Seebeck effect. It is the production of electricity from the contact between two different metals, two semiconductors, or a metal and a semiconductor, that are in the same circuit, due to the difference in temperature between them.
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- 1 Historical background
- 2 Principle of the Seebeck effect
- 3 Applications
- 4 Sources
The German physicist Thomas J. Seebeck discovered in 1820 that if the circuit is closed by the union of two different materials and this union has physical contact with an object, its temperature is seen as a potential difference that is generated in the union of the metals.
Seebeck effect principle
Seebeck effect with metal and semiconductor
By connecting two different conductors together, the temperature difference between them causes a potential difference at the contact point, which generates an electric current in the conductors that make up the circuit. The direction of flow of the emf in the case of two metals goes from the area of higher temperature to that of lower temperature and is in the order of a few microvolts per degree centigrade.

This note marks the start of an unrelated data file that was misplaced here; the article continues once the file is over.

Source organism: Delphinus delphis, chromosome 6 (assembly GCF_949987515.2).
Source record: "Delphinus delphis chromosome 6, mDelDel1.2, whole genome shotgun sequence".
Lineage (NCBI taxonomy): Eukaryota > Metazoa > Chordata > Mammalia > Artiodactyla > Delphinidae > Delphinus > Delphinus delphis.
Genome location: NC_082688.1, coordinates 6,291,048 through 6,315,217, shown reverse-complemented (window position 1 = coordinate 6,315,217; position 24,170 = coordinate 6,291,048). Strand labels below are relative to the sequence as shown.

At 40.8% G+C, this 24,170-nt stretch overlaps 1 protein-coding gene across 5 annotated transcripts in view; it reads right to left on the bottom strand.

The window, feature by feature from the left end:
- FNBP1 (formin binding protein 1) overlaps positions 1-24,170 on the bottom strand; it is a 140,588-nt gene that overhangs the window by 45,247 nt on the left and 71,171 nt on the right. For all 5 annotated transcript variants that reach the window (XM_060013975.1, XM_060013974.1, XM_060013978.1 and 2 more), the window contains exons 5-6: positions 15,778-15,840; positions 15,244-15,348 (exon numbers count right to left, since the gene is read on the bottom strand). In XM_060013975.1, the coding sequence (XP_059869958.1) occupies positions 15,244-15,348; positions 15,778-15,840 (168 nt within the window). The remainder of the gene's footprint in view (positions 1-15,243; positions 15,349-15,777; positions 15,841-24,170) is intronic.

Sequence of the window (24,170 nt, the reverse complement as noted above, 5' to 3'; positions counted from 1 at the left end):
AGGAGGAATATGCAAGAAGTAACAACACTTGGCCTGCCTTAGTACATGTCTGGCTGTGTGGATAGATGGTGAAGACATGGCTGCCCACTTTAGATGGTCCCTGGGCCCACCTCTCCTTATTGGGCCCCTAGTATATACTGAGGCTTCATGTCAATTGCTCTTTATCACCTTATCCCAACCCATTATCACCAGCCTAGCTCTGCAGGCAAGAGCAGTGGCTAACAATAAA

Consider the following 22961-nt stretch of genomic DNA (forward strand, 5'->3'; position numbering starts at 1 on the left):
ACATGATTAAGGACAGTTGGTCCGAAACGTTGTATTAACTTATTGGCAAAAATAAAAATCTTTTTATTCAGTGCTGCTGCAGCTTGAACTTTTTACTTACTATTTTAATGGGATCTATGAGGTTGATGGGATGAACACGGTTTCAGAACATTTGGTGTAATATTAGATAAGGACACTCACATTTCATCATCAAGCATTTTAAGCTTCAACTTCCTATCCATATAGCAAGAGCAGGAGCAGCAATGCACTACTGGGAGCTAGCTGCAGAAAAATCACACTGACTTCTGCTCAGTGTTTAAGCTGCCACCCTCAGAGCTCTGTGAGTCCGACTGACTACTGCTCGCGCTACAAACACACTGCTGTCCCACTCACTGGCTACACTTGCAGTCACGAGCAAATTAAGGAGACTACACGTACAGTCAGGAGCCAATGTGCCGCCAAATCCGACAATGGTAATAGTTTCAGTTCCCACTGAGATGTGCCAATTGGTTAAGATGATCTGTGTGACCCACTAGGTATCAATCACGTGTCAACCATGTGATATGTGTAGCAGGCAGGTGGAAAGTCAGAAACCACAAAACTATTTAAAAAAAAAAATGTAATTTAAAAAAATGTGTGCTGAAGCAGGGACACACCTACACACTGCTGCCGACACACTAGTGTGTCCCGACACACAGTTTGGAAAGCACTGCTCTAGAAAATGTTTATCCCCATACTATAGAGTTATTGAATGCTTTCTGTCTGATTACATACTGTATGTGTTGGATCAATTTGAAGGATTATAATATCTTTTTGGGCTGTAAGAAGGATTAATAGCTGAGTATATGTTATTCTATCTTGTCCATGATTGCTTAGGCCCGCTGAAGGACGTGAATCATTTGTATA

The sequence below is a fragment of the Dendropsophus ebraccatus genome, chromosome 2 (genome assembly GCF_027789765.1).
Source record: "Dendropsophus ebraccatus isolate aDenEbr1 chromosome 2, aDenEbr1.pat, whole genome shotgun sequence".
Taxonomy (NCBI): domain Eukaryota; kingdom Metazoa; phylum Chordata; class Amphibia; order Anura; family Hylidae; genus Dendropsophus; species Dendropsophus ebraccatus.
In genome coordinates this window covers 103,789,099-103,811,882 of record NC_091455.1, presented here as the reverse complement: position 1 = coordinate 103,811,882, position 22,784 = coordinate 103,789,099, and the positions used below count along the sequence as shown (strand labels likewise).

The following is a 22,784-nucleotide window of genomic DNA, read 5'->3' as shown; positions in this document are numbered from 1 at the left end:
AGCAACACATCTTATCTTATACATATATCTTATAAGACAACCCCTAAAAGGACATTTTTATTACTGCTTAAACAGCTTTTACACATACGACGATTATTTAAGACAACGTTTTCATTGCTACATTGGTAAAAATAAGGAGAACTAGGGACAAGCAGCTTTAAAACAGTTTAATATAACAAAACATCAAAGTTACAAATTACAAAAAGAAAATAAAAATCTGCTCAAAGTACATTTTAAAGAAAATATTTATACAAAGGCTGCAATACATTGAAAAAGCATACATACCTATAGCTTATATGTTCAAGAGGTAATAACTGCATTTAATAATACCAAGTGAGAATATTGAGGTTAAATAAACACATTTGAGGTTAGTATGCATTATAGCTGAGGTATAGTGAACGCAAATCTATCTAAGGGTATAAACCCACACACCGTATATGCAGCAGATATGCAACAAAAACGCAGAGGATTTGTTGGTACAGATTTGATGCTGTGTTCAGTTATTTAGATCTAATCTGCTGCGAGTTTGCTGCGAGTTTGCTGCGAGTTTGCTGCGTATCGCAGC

In the case of the union between a metal and a semiconductor, the direction of the emf depends on the type of material used, P or N, and can reach up to 200 microvolts per degree centigrade. Devices built on this principle are known as thermocouples.
The pairs formed by two metals are widely used for the measurement of high temperatures. In the case of pairs with semiconductors, they are very sensitive to radiation, so radiation thermometers are built with them. Semiconductor pairs are also efficient detectors of high frequency electromagnetic waves as well as infrared rays. They have the disadvantage that they can be used in a narrow range for temperature measurements.
Under this effect, the direct conversion of heat into electricity by means of thermoelectric batteries is projected . For this purpose, among the most appropriate semiconductors are selenium, bismuth tellurium and antimony.